Ecoboost question for DP

   #1  

handirifle

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Or anyone else that seems to know Fords like the back of their hand.

Not looking to switch over or anything drastic like that, but wanting to understand them. I know the 3.5 EB has 2 turbos, or at least I think they do, so how do they work? Are they compound, or parallel? How does Ford get that excellent torque down low and keep it almost to 5K?

Like I said, I am not switching from diesel, now that I'm there, but the EB is impressive for a gasser.
 
   #2  

Diamondpilot

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I'm not really sure. Jonesboro is the technical guy.

All I know is mine with 3.73 gears pulls like a freight train.

Chris
 
   #3  

tcartwri

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In parallel. And they are tiny.

The small size allows near instant spool up and boost. To give you a rule of thumb, doubling atmospheric pressure with boost, effectively doubles the displacement of the motor. So a 3.5 L feels like a 7 L with just 15 psi of boost.
 
   #4  

dodge man

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I asked the same question a few months ago, and yes they are parallel. Two little turbos spool up pretty quick. I know on the 6.4 Powerstroke, they were sequential.
 
   #5  

tcartwri

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A visual on what's happening inside a turbo'd engine. You'll notice that peak pressure is delayed by a few degrees because of the different ignition timing curve and that the total area under the curve is much larger.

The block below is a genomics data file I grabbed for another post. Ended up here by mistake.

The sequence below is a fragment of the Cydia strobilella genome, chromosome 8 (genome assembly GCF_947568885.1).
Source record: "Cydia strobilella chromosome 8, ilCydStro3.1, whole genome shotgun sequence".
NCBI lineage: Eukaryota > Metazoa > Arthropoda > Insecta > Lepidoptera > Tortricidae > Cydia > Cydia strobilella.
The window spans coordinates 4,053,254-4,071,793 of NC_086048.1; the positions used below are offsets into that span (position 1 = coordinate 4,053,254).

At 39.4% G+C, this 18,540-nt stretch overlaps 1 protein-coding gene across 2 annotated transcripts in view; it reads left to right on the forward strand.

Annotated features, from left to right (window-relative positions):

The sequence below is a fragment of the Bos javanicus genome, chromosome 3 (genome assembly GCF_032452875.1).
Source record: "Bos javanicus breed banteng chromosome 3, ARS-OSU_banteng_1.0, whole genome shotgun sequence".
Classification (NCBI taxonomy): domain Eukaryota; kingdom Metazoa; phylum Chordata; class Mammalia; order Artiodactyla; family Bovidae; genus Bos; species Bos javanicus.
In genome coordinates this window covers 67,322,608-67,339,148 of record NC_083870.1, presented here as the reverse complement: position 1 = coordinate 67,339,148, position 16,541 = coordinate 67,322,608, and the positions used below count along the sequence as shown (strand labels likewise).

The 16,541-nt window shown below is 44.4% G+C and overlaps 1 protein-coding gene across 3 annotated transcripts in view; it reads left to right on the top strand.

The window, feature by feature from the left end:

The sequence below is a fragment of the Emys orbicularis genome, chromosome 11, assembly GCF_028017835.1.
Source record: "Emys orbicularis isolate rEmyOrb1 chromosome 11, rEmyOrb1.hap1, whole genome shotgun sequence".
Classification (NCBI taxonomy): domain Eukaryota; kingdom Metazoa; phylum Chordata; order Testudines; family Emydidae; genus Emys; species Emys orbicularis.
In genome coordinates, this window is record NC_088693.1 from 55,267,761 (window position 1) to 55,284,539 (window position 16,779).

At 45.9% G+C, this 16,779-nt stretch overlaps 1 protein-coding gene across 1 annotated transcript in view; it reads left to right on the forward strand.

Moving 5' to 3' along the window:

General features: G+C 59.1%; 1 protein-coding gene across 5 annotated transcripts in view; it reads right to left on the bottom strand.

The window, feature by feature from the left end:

Cylinder Pressure.jpg
 
   #6  

dodge man

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Another reason not to go sequential is the boost pressure. 15 psi of boost is very high for a gas engine but 30 psi for a diesel engine is very common.
 
  
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handirifle

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Yea my truck hits 25 pretty easy. Seems I read somewhere, that there is a cam timing design that opens the exhaust valves open longer, or earlier (not sure which) to cause faster spool up. Any truth to that?

I had wondered about a lot of the turbo gassers in the past, and they all seemed designed for high RPM ops and seemed like turbo lag was bad because of it, ie. The 80's Buick 3.8 v6.

It makes a little more sense on a pass car, but a truck is for work, IMHO.
 
   #9  

dodge man

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If you are talking about diesels, lots of things affect spool up, the inducer size, housing size, shape of the inducer, cam timing, injection timing, the number of injection events and probably stuff I don't know about.
 

tcartwri

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It makes a little more sense on a pass car, but a truck is for work, IMHO.

That's where the direct injection comes into play. You would never be able to load a turbo gas motor at low rpm without it. It would detonate itself to death.
 
 
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